Morningstar's mutual fund rating system is proving a boon to bank investment sales programs, according to a prominent bank mutual fund executive.

"Banks were not seen as places for investment advice," said Lawrence S. Kash, a vice chairman and director of Mellon Bank Corp.'s Dreyfus Corp. unit.

"Now people are going there (to banks) because Morningstar's outside endorsement gives them credibility."

Morningstar's "star" ratings system offers investors-who have grown increasingly wary of the advice they get at banks and other advisers-an easy way to understand mutual funds, Mr. Kash said. The Chicago-based company, which assigns stars to individual portfolios based on their past performance, has a stellar reputation as an objective source of investor information, he said.

"Morningstar changed consumer behavior," Mr. Kash said.

The head of distribution for the $79 billion Dreyfus funds, Mr. Kash urged bankers to advertise in their branches the highest-rated funds they sell.

This type of "billboarding" is responsible for between 15% and 20% of Dreyfus' sales, Mr. Kash said.

Mr. Kash's comments came during a panel discussion Friday at the Investment Company Institute's annual conference here.

Many banks with highly rated proprietary funds do try to attract assets by touting their stars. When Union Bank of California wanted to start selling its funds outside of its traditional market, it advertised its four-star-rated value momentum fund. The bank, which had virtually no name recognition in the locales it wanted to enter, relied on Morningstar's mass appeal.

Still, few experts say following the stars is the best way to invest.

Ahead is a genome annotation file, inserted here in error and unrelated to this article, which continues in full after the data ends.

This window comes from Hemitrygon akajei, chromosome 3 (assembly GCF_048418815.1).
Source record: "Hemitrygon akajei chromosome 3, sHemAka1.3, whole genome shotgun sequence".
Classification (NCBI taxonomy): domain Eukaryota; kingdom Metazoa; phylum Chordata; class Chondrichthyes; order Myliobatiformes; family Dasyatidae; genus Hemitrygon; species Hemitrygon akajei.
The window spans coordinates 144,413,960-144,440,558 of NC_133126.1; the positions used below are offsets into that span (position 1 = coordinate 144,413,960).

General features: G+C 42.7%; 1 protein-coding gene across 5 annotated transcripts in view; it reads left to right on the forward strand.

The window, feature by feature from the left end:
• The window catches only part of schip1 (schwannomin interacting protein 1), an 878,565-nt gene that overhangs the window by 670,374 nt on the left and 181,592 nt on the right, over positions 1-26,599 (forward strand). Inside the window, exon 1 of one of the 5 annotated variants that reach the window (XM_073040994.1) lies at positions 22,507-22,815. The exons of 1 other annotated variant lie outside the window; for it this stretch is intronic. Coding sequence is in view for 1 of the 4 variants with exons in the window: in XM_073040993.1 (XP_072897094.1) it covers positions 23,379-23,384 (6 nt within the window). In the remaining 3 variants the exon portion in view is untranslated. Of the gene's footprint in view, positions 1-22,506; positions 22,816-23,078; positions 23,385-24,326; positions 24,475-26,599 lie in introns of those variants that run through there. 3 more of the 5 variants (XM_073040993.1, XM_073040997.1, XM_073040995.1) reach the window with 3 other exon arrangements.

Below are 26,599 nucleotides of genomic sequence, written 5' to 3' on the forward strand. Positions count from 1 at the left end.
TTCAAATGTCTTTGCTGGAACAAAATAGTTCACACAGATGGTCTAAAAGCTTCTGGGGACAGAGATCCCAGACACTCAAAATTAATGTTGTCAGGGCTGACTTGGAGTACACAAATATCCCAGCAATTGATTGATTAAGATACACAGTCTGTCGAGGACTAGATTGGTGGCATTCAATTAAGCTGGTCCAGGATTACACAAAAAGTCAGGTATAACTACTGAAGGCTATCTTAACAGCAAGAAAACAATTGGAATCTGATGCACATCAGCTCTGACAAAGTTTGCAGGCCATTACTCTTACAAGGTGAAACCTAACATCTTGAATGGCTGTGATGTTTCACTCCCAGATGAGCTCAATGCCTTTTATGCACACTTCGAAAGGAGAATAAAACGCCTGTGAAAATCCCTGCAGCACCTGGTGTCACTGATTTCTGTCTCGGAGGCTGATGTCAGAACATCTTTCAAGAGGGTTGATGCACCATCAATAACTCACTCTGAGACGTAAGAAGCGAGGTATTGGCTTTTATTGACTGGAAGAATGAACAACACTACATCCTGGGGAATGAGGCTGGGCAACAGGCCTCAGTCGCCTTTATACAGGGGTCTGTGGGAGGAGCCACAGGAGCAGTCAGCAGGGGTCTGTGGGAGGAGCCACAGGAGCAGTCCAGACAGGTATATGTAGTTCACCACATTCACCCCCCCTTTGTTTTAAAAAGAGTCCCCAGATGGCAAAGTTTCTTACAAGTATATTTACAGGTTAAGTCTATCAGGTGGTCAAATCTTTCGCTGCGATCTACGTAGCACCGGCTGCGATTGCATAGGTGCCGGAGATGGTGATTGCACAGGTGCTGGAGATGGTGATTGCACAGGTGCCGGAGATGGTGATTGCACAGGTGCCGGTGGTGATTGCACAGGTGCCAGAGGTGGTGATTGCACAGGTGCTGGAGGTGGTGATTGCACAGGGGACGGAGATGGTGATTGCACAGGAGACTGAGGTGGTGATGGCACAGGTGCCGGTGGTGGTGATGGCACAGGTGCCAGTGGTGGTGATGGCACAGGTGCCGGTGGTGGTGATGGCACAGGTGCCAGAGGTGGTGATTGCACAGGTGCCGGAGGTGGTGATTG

In an interview on Monday, Morningstar president Don Phillips said his company's rating system is most useful as a first screen in choosing appropriate investments. But customers' research should not end there, he said.

"It's healthy that they're not just putting dollars into the funds with a lot of money in ad campaigns," Mr. Phillips said. Morningstar offers a valuable way to look at a fund's long-term performance, while taking into account its risk and costs, he said.

"Most people agree completely that it's a better short cut than the ones it replaced," Mr. Phillips added, "but it's not the be-all and end-all for investment research."

Burton J. Greenwald, industry consultant and managing director of B.J. Greenwald Associates, Philadelphia, said a disproportionate amount of money invested in mutual funds goes into those that sport four or five stars- Morningstar's highest honors.

He conceded that the star system offers a "quick and dirty" way of looking at mutual funds. But, he said, professional advisers are still better equipped to sort through the thousands of options available to consumers today.

"I'd pick a restaurant or movie based on stars, but I sure wouldn't lay out tens of thousands of dollars based on stars alone," Mr. Greenwald said.

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